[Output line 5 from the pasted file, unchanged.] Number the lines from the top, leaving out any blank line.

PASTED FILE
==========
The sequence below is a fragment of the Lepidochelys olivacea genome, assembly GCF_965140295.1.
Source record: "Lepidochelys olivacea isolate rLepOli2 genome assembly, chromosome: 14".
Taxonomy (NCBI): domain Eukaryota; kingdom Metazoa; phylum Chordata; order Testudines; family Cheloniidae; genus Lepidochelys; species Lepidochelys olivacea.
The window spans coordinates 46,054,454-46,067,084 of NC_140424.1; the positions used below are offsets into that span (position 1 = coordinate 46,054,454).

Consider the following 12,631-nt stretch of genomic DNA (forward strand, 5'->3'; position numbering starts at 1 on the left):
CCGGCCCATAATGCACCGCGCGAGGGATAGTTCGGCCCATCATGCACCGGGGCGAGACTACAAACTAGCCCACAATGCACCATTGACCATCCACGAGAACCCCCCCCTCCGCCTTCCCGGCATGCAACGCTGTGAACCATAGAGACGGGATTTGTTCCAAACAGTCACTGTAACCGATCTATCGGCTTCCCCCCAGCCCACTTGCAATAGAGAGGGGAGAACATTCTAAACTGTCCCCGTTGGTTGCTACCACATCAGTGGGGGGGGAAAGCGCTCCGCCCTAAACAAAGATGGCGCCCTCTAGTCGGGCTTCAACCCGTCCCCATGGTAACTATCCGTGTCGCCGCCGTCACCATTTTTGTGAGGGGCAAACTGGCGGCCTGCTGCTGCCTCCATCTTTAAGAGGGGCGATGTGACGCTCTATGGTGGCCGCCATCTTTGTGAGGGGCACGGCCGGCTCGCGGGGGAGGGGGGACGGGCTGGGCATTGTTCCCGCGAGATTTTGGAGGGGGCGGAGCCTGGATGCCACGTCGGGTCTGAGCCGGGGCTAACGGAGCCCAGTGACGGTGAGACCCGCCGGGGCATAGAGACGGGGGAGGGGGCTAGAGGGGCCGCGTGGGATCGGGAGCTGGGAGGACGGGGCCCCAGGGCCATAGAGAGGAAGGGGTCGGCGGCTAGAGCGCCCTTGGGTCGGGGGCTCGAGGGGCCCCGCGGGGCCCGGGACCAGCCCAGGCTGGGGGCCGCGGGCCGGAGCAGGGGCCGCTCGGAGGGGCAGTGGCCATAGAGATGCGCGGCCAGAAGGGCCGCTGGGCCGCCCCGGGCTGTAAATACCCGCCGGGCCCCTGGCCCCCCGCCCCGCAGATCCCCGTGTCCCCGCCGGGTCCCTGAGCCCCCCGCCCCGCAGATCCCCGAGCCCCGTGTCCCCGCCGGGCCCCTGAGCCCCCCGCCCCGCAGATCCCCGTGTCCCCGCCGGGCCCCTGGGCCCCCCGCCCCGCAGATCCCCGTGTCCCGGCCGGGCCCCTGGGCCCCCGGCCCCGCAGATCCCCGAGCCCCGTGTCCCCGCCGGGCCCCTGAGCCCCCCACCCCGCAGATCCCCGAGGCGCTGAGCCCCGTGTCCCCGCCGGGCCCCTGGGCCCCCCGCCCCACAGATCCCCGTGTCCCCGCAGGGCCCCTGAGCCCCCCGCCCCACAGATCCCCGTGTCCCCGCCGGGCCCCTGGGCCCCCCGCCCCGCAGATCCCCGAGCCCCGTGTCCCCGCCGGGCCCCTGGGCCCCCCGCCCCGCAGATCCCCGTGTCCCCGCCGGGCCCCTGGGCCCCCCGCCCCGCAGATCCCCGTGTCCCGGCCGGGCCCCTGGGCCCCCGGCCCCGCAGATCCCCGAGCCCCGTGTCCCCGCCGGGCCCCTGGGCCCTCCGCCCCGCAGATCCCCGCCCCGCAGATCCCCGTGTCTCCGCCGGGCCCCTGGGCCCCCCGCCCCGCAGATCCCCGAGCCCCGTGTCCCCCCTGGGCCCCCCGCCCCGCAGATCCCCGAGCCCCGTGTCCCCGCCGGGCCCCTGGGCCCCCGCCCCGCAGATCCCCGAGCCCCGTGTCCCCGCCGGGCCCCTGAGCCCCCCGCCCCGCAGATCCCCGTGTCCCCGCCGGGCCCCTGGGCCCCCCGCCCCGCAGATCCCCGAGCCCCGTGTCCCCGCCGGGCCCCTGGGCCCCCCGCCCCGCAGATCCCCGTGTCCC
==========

Consider the following 12,631-nt stretch of genomic DNA (forward strand, 5'->3'; position numbering starts at 1 on the left):